Being free of the drudgery of drawing water from a well or scrubbing clothes by hand frees me up to spend more time with my children, relax, and work on meaningful projects. 

When it comes to people who desire simple living and the connection with earth and nature, I believe technology is actually what makes modern one-family homesteads possible. Things like solar panels, milking machines, incubators and modern agricultural techniques, for example, enable people to go off the grid and start their own small-scale farms.

Furthermore, even when building small-scale, off-grind cabins, people normally use electricity-powered tools such as saws, drills, etc.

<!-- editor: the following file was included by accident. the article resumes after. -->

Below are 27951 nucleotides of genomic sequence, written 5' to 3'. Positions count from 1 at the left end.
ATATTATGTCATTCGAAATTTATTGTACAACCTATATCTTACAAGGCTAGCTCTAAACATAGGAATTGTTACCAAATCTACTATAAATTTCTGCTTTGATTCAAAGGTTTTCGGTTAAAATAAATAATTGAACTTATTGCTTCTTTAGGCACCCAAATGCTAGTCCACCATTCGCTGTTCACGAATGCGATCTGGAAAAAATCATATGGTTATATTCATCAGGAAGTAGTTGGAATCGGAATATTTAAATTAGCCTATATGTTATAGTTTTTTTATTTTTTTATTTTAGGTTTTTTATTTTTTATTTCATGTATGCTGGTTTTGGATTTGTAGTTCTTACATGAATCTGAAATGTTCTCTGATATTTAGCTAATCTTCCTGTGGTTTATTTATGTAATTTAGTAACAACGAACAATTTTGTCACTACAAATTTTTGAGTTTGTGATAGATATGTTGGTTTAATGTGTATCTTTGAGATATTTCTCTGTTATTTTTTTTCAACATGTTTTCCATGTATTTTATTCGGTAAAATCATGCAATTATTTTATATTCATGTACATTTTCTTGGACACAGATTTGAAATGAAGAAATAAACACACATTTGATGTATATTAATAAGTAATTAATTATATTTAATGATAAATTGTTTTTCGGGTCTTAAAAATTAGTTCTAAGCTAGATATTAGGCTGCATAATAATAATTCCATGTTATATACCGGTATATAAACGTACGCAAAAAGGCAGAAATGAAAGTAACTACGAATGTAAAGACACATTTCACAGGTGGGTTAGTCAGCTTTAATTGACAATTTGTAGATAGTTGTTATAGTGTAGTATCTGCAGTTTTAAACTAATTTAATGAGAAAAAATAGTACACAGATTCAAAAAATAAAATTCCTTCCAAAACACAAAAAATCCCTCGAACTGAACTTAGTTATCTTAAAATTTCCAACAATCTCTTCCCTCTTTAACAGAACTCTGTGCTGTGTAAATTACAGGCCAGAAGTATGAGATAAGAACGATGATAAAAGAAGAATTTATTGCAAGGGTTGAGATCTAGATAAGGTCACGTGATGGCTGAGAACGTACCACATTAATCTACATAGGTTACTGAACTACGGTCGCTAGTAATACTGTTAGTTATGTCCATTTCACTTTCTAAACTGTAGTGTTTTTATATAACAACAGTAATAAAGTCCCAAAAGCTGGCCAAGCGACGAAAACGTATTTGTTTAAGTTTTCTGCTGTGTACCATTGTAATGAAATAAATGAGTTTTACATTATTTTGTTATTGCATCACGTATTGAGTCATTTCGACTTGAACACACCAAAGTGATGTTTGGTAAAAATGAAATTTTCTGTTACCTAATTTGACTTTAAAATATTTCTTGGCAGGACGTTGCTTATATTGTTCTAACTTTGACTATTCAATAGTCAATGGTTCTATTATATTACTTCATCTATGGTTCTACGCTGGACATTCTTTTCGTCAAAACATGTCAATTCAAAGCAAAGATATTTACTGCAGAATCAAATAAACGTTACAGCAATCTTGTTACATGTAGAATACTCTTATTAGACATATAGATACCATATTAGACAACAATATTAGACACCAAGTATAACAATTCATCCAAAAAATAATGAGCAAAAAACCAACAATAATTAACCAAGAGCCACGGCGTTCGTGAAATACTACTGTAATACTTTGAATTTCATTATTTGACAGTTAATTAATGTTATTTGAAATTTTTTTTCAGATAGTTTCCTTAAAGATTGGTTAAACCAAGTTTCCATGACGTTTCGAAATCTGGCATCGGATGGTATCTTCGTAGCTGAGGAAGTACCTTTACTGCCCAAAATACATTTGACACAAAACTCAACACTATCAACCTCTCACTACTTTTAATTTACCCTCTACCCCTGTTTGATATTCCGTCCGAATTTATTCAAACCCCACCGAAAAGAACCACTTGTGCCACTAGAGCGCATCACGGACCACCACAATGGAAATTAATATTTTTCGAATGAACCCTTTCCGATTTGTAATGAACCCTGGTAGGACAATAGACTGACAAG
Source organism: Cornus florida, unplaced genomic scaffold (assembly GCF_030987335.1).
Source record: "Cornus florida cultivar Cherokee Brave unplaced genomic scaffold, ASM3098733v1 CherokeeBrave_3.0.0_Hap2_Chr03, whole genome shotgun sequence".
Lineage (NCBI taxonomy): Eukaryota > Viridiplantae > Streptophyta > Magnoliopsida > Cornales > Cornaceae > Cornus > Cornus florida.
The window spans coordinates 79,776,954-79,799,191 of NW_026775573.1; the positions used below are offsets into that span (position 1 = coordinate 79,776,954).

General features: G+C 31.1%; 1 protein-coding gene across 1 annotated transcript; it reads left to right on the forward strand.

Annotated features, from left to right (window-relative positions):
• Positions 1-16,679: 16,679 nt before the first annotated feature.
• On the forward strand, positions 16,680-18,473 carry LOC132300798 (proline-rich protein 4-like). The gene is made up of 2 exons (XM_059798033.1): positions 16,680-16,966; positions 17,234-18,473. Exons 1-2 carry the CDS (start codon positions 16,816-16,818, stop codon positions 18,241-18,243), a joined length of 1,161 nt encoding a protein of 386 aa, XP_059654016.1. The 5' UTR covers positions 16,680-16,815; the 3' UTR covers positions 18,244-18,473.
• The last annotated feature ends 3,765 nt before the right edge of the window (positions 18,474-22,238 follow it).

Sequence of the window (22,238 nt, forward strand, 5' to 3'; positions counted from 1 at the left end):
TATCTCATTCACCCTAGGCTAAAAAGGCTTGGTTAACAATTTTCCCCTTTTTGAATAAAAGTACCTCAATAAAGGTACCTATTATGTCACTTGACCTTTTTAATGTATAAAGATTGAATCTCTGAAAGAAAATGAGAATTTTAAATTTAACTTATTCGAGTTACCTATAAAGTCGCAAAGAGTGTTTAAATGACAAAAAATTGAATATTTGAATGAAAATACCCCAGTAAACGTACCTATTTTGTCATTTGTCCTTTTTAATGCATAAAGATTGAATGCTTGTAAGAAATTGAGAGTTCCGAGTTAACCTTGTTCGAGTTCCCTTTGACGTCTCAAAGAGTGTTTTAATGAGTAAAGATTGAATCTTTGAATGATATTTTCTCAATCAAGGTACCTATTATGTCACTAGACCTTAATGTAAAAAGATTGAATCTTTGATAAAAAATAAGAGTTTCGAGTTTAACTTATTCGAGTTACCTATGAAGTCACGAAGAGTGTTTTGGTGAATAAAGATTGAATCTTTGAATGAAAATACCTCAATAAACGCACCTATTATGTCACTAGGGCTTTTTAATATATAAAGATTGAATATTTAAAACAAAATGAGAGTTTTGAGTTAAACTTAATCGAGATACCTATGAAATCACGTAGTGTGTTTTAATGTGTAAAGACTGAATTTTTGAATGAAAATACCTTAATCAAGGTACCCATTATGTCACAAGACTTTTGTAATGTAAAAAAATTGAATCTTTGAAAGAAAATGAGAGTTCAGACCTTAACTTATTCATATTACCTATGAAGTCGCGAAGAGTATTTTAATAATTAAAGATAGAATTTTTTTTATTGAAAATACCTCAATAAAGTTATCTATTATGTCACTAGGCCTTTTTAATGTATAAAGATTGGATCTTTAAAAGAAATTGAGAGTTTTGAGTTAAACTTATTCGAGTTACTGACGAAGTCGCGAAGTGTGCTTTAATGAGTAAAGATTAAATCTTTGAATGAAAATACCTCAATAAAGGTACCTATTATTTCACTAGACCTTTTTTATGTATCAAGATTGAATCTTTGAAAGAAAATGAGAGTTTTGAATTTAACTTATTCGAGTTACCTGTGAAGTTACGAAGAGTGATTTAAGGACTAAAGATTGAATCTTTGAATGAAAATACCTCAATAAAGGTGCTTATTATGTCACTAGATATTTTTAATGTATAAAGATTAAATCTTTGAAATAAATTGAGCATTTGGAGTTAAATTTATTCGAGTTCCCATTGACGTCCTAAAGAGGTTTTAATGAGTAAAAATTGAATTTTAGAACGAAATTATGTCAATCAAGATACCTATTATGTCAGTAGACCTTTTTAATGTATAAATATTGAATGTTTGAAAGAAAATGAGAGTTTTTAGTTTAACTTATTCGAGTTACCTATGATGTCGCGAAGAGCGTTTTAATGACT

In our neighborhood, we have a farm which is run by a very industrious family. They make delicious cheeses, yogurt, and a variety of other products. They use milking machines, a computerized irrigation system and, of course, extensive refrigerators for all their fresh produce. They work hard, that's for sure, but if they didn't have modern technology there's absolutely no way they would have been able to accomplish all that work on their own, without employing a few workers (which I know they cannot afford). If you read historical novels set on farms, it will strike you how many people it took to do all the work manually, in order to accomplish anything on a serious scale. Most of these people were unpaid or very poorly paid and uneducated. These days, nobody would want to live like that, and that's perfectly understandable.